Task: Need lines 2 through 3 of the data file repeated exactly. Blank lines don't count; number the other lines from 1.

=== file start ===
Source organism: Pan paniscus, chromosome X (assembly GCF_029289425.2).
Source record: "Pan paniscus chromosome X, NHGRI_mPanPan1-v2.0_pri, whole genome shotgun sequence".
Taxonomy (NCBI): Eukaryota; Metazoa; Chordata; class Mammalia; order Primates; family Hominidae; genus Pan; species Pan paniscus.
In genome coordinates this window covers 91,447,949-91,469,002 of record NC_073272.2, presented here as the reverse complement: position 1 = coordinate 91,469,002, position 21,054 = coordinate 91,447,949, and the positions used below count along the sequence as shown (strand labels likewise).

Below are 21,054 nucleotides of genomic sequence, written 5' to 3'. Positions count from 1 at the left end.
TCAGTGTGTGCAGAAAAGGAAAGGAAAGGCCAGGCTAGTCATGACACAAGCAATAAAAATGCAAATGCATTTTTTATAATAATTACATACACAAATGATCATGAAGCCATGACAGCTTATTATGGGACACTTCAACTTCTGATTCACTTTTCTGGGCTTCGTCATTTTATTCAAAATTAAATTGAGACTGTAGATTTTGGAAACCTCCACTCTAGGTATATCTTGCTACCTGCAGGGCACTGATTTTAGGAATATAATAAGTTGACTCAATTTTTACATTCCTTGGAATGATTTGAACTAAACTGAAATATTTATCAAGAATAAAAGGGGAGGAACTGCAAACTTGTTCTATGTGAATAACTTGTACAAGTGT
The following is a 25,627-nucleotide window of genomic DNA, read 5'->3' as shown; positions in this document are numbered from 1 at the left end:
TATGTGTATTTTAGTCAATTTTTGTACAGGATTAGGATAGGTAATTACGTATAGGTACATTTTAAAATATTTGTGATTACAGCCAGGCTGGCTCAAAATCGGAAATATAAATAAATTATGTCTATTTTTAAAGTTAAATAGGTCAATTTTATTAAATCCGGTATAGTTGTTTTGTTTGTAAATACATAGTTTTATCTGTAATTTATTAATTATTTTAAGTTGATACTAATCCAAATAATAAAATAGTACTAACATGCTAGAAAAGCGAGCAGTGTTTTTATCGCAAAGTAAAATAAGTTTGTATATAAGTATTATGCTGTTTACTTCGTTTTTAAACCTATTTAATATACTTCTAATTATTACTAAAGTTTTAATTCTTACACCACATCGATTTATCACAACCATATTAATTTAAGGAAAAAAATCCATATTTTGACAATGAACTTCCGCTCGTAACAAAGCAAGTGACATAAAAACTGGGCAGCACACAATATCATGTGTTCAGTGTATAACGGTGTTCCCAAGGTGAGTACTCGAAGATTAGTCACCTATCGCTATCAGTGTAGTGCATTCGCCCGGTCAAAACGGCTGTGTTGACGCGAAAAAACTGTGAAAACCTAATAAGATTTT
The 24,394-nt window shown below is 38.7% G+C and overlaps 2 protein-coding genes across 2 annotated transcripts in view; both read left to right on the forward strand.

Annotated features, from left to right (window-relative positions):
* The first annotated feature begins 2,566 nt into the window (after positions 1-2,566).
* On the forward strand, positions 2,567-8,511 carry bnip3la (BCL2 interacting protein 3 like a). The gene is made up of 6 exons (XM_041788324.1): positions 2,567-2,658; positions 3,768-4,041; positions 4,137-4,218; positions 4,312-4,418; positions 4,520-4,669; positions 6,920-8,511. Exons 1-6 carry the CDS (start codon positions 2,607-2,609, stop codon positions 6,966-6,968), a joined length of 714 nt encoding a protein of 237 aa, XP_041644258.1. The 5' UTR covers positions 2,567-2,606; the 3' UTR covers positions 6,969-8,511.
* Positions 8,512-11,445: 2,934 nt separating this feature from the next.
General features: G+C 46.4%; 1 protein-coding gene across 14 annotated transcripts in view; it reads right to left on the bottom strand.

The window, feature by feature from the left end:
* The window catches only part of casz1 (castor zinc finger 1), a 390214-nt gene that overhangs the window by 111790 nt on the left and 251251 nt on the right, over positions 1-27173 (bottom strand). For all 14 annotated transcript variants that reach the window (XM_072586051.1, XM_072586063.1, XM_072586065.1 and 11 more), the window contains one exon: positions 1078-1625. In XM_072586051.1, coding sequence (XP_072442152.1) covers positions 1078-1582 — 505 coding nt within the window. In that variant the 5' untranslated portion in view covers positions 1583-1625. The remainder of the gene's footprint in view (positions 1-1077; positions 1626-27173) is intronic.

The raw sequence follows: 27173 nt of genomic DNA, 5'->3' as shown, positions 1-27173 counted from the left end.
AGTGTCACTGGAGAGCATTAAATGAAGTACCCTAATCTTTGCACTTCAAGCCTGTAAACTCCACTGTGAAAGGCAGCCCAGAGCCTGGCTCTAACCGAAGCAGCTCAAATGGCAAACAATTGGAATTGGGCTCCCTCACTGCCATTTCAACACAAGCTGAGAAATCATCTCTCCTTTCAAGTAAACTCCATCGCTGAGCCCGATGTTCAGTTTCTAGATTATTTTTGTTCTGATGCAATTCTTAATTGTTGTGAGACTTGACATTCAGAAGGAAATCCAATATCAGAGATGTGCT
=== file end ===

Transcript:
Source record: "Pan paniscus chromosome X, NHGRI_mPanPan1-v2.0_pri, whole genome shotgun sequence".
Taxonomy (NCBI): Eukaryota; Metazoa; Chordata; class Mammalia; order Primates; family Hominidae; genus Pan; species Pan paniscus.